Elsewhere, when discussing the 1864 Overland Campaign in Virginia, Varney says “Grant was incurring massive losses in his attempt to get past Robert E. Lee’s army and close on Richmond.” This represents a fundamental misreading of Grant’s intent that summer. Grant wasn’t trying to get past Robert E. Lee’s army, he was trying to get at it. He moved on Richmond only as a way to draw Lee into combat. “Where Lee goes, you shall go, too,” Grant had ordered Army of the Potomac commander George Meade.
In the scope of the book, such interpretations seem small and tangential to Varney’s larger purpose, which is monumental and worthy, so mentioning them perhaps seems niggling. Because they’re secondary to his larger point, perhaps he was less focused on how he was articulating those parts of his interpretation. I’ll give Varney the benefit of the doubt just as he, in the end, gives Grant some leeway. “We must bear in mind that Grant wrote his Memoirs years after the events he discussed,” Varney says. “If there are lapses because Grant did not check his facts, then perhaps some of his misstatements were the result of error rather than malice.”
Grant did have a small staff of fact-checkers working with him on his manuscript—including his son, Fred, and former members of his wartime staff—but he died before he had the chance to finish his proofs of the Memoirs’ second volume. So, it is possible that things did slip through the cracks. That’s less likely for volume one than volume two, though, which Grant was making changes to even in the galley-proof stages (which drove his publisher nuts).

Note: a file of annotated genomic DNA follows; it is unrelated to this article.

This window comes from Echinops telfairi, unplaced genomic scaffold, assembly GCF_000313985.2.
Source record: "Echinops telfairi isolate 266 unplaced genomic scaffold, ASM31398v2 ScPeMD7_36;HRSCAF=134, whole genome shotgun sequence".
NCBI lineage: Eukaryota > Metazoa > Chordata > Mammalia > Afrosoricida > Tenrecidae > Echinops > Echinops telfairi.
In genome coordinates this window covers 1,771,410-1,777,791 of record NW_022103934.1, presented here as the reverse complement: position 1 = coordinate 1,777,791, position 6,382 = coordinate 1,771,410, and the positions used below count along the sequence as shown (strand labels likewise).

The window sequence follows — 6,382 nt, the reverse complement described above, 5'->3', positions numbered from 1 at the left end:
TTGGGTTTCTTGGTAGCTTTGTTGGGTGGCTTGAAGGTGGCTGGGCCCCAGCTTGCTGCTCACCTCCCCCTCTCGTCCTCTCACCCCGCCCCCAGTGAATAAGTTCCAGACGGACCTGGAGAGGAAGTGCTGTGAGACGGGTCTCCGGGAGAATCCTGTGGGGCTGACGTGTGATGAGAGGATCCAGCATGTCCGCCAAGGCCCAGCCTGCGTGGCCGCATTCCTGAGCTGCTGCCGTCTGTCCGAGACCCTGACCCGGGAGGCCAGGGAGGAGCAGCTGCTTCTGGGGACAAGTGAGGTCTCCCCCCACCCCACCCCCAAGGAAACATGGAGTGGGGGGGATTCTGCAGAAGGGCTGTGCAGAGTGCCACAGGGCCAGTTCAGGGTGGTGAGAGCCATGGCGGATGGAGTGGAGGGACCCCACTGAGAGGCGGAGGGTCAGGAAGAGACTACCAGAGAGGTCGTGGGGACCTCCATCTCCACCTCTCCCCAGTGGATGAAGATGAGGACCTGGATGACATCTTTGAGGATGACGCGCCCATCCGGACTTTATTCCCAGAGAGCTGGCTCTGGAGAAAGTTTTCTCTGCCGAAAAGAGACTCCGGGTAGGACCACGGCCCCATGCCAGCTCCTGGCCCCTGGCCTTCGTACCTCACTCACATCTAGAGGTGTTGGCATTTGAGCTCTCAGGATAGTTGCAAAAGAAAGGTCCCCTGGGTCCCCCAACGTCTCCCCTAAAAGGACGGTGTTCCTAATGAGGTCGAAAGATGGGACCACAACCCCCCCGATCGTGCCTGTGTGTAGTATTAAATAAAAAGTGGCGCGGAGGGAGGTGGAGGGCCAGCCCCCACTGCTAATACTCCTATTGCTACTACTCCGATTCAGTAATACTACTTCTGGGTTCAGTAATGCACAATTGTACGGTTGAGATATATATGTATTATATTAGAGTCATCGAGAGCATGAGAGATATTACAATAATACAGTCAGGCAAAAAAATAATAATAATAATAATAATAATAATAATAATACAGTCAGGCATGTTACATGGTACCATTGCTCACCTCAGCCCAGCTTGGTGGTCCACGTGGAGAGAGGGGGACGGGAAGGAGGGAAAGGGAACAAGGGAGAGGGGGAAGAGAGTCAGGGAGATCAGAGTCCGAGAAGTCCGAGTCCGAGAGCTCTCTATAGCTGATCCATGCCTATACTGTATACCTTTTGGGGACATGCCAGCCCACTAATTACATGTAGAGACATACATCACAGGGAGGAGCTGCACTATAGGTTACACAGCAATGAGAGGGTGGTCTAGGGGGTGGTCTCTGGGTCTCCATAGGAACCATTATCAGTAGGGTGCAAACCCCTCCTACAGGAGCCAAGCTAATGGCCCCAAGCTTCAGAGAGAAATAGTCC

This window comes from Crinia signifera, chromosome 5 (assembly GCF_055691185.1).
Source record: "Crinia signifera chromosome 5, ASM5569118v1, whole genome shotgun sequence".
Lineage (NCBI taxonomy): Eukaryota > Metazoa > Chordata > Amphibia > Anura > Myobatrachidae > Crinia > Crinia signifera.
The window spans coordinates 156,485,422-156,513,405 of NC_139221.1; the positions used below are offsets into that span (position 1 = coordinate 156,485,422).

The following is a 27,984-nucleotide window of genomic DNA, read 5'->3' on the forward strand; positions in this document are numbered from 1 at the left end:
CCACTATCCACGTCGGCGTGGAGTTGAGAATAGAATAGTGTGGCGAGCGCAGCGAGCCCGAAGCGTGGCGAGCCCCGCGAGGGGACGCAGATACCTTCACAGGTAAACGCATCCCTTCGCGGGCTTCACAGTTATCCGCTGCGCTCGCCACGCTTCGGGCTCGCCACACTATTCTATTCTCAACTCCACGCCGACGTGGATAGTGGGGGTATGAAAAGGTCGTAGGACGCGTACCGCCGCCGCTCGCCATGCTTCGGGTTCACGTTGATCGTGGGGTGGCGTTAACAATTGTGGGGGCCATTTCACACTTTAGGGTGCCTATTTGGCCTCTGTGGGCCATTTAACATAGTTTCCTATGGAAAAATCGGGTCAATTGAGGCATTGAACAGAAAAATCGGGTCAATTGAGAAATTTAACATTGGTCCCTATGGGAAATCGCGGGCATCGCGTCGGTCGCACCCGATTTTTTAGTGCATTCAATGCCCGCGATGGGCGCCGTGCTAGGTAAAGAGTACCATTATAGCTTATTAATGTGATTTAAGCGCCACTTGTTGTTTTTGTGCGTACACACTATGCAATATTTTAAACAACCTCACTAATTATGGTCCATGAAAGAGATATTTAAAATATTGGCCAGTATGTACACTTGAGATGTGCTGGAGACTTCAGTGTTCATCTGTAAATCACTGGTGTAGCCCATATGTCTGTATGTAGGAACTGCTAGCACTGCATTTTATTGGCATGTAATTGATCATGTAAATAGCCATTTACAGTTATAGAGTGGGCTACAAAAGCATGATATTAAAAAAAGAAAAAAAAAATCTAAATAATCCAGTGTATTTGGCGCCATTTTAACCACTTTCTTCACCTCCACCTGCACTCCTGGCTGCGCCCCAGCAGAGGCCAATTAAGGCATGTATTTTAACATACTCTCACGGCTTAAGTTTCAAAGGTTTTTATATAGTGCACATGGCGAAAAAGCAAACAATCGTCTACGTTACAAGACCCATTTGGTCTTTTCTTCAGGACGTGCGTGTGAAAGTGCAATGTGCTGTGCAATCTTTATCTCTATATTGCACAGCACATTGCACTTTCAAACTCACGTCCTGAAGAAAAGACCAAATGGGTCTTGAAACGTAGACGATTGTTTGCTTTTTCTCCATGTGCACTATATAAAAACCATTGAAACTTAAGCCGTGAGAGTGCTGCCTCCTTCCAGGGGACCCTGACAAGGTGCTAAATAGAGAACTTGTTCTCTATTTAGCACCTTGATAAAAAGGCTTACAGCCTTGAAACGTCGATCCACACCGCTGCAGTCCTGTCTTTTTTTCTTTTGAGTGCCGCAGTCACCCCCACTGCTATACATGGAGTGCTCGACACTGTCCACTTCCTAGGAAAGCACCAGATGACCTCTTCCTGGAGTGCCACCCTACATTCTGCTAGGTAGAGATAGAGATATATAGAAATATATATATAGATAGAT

While Varney’s overall verdict of Grant isn’t especially complementary, he is fair in his treatment and he does give Grant his due. “This evidence that Grant was willing to play fast and loose with the truth does not completely invalidate Grant’s account(s),” he points out. “But it does illustrate that he was not always a completely reliable source.”
That, it seems, is Varney’s overall goal—not to Grant bash. History does, after all, get written by the winners, and Grant was The Man Who Saved the Union. Varney’s invaluable book helps us understand why we remember him that way.
8 Responses to Review: General Grant and the Rewriting of History
I visited the Grant Cottage in Upstate NY where he died after writing his memoirs. I think all people tell stories they believe about their lives. They’re colored by their prejudices of course, but it is surprising to think that historians would base all their premises on one guy’s stories.
@Middlemay Farm. That’s right, and that’s really the point of Varney’s work. It is also a basis for Sam Hood’s recent bestselling “John Bell Hood: The Rise, Fall, and Resurrection of a Confederate General” (2013).
Far too many “historians” use one source and then embellish it with each telling, adding an adjective here, an opinion there, to create something entirely fictitious that becomes threaded into our consciousness and accepted as historical truth.